Lurid Purple Flowers expand their sonic arsenal with ‘No Sympathy’.
There’s an old adage about writing music, about how a band has their whole lives to craft their first record, then a very short period of time to produce their second.
It’s often relayed as a sort of cautionary tale, as if the debut is rife with lessons learned through life while the follow-up is a cram session, usually alluded to as being written on the road, in haste, and with desperation for a so-called “hit” or crowd appeasement in mind. But sometimes the supposed quickness of a sophomore effort creates a certain swirl of tension that explodes out of the speakers with a furious abandon, a manic fit that defies expectation, and that seems to be in play with Lurid Purple Flowers’ forthcoming EP, No Sympathy, set for streaming release on September 23.
Fueled by the fiery August single “Addict,” which earned the Boston trio global indie, online, and college radio play and national blog praise, No Sympathy is the second Lurid Purple Flowers EP this year, following spring debut Mania. Its four tracks create a propulsive and almost dizzying turn for the Berklee-bred band, who dance freely through the corridors of rock – from alternative to classic to stoner to psych – while twirling through normally disparate sonic avenues of post-punk and funk. The record was produced and engineered by Nico Low, mixed by Sam Guseman, and mastered at Abbey Road Studios in London, England.
And like Mania, as well as an echo of the energetic Lurid Purple Flowers live show, No Sympathy refuses to stand still, as the previously unreleased tracks – a ferocious detuned monster called “Pink Elephants,” the relentlessly stout “Is It Me,” and the groove-driven “All It Was” – create a voluminous cadence that displays a young band already brimming with musical confidence. The guttural growl and howl of vocalist and guitarist CA Newcomb is matched only by her shredding; bassist Ben Caito’s funk flavor gives each track a kinetic and vertical personality; and drummer Nick White holds the beat down through non-traditional structures. Each track has its own personality to match its members.
Lurid Purple Flowers: CA Newcomb - Vocals and guitar Ben Caito - Bass guitar Nick White - Drums
“We’ve put a lot of time into these songs,” says Newcomb. “Going on tour as a band and playing the EP live really let us experiment with our sound and allowed each of us to be creative. We’re excited to share these songs with the world.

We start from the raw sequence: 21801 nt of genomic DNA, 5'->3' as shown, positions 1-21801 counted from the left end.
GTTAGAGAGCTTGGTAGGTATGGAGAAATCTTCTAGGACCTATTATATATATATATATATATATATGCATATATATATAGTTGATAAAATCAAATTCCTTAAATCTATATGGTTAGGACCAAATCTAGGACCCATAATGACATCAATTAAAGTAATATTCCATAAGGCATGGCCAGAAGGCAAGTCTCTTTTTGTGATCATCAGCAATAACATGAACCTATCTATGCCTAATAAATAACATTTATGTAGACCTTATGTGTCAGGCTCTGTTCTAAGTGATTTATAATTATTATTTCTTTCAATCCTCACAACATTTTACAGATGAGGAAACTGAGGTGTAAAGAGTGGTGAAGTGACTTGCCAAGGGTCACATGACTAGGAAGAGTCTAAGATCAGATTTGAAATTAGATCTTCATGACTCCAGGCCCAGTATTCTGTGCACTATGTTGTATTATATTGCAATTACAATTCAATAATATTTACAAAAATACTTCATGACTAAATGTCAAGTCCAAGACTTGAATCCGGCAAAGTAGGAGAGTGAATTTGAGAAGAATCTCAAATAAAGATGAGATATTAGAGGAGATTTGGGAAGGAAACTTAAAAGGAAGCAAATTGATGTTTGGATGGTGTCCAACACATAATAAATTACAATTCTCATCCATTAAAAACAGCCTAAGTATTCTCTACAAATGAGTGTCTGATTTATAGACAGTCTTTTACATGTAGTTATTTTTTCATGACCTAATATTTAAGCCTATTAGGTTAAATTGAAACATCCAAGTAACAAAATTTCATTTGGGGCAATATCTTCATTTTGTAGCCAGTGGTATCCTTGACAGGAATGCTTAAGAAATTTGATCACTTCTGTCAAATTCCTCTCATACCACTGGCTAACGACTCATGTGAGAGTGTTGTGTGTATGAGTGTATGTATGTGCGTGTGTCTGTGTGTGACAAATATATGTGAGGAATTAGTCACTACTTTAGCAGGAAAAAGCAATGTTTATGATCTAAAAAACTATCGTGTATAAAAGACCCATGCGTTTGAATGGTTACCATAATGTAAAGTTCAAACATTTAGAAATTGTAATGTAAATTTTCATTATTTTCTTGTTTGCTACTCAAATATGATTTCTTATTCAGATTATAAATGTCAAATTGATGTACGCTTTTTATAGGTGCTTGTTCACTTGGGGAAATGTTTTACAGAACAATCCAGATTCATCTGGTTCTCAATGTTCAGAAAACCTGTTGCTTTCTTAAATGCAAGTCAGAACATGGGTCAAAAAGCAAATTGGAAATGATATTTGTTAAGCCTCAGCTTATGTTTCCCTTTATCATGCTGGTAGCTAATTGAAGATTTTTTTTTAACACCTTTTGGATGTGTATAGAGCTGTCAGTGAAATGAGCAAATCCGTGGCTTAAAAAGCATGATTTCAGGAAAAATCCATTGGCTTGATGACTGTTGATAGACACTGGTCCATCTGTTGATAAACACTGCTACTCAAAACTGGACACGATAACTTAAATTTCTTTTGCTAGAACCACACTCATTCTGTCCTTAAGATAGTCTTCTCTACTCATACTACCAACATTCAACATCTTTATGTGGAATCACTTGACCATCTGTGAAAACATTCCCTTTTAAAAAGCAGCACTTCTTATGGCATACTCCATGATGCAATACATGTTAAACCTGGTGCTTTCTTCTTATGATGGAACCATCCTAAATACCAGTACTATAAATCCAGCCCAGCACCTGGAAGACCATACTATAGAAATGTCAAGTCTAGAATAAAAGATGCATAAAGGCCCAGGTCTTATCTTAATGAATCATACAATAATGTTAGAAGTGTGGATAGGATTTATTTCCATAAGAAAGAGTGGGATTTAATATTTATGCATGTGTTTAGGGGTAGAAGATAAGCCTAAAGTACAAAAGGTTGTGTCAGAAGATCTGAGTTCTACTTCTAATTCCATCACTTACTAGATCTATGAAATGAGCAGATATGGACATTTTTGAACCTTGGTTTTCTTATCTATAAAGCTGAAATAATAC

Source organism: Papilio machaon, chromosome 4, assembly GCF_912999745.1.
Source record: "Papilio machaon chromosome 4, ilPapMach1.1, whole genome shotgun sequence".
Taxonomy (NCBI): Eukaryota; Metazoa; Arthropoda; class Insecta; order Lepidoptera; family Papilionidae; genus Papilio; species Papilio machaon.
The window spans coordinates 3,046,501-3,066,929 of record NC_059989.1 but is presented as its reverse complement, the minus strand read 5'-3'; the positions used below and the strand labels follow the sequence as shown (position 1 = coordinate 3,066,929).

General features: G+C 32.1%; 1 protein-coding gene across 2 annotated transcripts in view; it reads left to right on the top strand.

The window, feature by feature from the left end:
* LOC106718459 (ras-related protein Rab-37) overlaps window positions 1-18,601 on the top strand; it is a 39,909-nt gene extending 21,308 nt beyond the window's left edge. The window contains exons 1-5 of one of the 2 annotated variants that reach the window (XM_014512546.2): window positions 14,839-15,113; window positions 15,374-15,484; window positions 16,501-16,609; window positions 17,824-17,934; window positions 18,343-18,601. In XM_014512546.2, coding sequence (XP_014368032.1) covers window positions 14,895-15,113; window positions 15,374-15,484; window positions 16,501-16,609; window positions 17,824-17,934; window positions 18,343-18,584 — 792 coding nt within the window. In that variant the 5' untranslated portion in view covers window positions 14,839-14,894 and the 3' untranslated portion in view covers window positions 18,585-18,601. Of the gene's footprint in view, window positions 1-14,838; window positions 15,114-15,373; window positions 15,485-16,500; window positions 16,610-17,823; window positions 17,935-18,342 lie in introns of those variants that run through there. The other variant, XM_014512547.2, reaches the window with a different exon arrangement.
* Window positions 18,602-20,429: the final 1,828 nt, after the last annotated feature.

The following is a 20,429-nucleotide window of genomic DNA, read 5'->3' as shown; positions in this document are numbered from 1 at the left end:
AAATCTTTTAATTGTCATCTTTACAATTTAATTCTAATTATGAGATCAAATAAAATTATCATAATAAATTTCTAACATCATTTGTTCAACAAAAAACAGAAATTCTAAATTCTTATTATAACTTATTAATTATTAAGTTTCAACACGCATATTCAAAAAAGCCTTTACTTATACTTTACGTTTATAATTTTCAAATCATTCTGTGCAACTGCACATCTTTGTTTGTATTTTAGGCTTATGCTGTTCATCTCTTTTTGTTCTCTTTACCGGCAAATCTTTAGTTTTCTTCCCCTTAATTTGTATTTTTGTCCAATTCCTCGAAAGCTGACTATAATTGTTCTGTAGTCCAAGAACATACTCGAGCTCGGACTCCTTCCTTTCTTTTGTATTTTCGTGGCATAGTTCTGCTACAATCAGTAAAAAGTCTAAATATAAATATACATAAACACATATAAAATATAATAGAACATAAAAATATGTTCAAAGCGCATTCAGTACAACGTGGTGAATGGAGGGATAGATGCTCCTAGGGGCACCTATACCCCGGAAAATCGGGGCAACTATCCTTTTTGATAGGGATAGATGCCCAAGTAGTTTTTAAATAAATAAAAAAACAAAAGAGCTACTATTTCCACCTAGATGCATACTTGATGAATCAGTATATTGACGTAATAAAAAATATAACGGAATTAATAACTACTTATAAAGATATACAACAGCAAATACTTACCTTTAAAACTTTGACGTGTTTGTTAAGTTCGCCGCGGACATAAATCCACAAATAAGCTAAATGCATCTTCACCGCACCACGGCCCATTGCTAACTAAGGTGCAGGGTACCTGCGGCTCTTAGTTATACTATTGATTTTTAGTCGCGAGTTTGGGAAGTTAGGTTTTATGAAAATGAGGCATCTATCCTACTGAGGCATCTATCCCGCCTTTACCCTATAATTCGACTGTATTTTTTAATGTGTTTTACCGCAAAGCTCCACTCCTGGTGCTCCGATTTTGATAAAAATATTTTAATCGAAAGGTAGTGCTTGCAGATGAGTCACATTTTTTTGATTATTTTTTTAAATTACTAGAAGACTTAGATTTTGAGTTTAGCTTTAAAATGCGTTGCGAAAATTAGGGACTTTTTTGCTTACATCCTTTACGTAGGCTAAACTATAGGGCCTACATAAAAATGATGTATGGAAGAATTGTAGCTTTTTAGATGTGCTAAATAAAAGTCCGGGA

No Sympathy is a true extension of, and evolution from, Mania in various ways. Newcomb returns to the same character from the trio’s debut EP, though these scenes find them at a different point in their life. The songwriter and lyricist keeps her true intent of each song fairly hidden, allowing the listener to bring their own interpretations to the music – as we saw on full display on “Addict,” perhaps the true aural blueprint for the EP as a whole. But Newcomb admits these songs represent the character’s next chapter, all while she proudly experiments with heavy suspended chords and a scream that shakes the speakers.
“No Sympathy is us pushing the boundaries we set in the first EP,” admits Caito. “For this project we got to spend a lot more time in the studio, playing with different versions of the finished tracks and pushing the songs in different directions until they broke, before putting back together the pieces we liked. Right now we’re hungry to do more, be more, and grow beyond each previous EP creatively. Ambitious is the right word. Each project should aim higher than the last.”
Where No Sympathy truly succeeds is by pushing the envelope of the Lurid Purple Flowers sound, while still retaining a familiar foundation. The trio has a knack for subverting expectations, but repeated listens to the EP show a hidden consistency throughout that reflects the group as songwriters. More time in the studio to flesh out ideas and lean into a more glossy production polish should only further the band’s reach.
“We flirt with a lot of different styles from song to song, but I’d say we’re aiming for more than straight rock,” Caito adds. “Everything needs an edge, needs energy. The songs that made the EP were cut with this goal in mind. To me, the record should feel like a basement concert, dimly lit, sweaty, with that energy that comes from all the best nights we had on tour. Playing the songs night after night on tour definitely gave us an appreciation of the EP’s strongest moments. The tracks always grow and evolve after playing them live a few times, and running them through the gauntlet of our first Eastern U.S. tour was no exception.”
Once the record drops, Lurid Purple Flowers will look ahead – to more tours, to a video release October 1, and to more songwriting and time spent in the studio. There’s no adage about a band’s third record – but that’s just fine. Lurid Purple Flowers possess their own creative compass, and the new music isn’t likely to be too far behind.
Cover Shot Photo Credit: Josh Vong